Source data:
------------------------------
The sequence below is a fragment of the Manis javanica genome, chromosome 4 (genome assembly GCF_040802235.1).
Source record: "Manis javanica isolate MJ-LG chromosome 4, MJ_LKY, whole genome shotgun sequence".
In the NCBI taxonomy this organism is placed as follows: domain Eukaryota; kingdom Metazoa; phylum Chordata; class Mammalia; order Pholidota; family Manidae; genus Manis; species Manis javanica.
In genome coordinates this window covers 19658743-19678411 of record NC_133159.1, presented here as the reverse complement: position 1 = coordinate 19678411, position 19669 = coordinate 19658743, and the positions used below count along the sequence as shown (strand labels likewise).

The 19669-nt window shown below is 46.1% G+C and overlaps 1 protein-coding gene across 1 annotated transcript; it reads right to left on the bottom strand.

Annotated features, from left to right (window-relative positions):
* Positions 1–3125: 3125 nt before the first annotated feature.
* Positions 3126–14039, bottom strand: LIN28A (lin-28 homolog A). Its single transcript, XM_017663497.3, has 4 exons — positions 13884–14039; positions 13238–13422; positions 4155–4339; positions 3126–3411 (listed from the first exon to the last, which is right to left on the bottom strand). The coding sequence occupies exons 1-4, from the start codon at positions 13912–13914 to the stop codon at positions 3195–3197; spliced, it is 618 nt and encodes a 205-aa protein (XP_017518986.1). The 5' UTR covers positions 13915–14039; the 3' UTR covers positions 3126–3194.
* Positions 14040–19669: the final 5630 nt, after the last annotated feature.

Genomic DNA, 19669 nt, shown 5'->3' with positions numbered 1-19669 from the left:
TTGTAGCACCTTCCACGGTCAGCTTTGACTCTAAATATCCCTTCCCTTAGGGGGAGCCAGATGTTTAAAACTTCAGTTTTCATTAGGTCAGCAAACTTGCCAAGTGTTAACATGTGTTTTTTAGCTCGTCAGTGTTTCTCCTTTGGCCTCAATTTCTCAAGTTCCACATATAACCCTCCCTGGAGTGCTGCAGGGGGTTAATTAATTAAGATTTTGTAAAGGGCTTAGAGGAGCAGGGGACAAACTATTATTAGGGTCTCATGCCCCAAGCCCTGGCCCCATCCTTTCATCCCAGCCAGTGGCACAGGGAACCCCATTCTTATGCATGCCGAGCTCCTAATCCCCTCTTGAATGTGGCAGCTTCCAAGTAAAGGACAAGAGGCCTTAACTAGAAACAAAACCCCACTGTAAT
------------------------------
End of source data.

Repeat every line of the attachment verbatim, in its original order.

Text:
The sequence below is a fragment of the Manis javanica genome, chromosome 4 (genome assembly GCF_040802235.1).
Source record: "Manis javanica isolate MJ-LG chromosome 4, MJ_LKY, whole genome shotgun sequence".
In the NCBI taxonomy this organism is placed as follows: domain Eukaryota; kingdom Metazoa; phylum Chordata; class Mammalia; order Pholidota; family Manidae; genus Manis; species Manis javanica.
In genome coordinates this window covers 19658743-19678411 of record NC_133159.1, presented here as the reverse complement: position 1 = coordinate 19678411, position 19669 = coordinate 19658743, and the positions used below count along the sequence as shown (strand labels likewise).

The 19669-nt window shown below is 46.1% G+C and overlaps 1 protein-coding gene across 1 annotated transcript; it reads right to left on the bottom strand.

Annotated features, from left to right (window-relative positions):
* Positions 1–3125: 3125 nt before the first annotated feature.
* Positions 3126–14039, bottom strand: LIN28A (lin-28 homolog A). Its single transcript, XM_017663497.3, has 4 exons — positions 13884–14039; positions 13238–13422; positions 4155–4339; positions 3126–3411 (listed from the first exon to the last, which is right to left on the bottom strand). The coding sequence occupies exons 1-4, from the start codon at positions 13912–13914 to the stop codon at positions 3195–3197; spliced, it is 618 nt and encodes a 205-aa protein (XP_017518986.1). The 5' UTR covers positions 13915–14039; the 3' UTR covers positions 3126–3194.
* Positions 14040–19669: the final 5630 nt, after the last annotated feature.

Genomic DNA, 19669 nt, shown 5'->3' with positions numbered 1-19669 from the left:
TTGTAGCACCTTCCACGGTCAGCTTTGACTCTAAATATCCCTTCCCTTAGGGGGAGCCAGATGTTTAAAACTTCAGTTTTCATTAGGTCAGCAAACTTGCCAAGTGTTAACATGTGTTTTTTAGCTCGTCAGTGTTTCTCCTTTGGCCTCAATTTCTCAAGTTCCACATATAACCCTCCCTGGAGTGCTGCAGGGGGTTAATTAATTAAGATTTTGTAAAGGGCTTAGAGGAGCAGGGGACAAACTATTATTAGGGTCTCATGCCCCAAGCCCTGGCCCCATCCTTTCATCCCAGCCAGTGGCACAGGGAACCCCATTCTTATGCATGCCGAGCTCCTAATCCCCTCTTGAATGTGGCAGCTTCCAAGTAAAGGACAAGAGGCCTTAACTAGAAACAAAACCCCACTGTAAT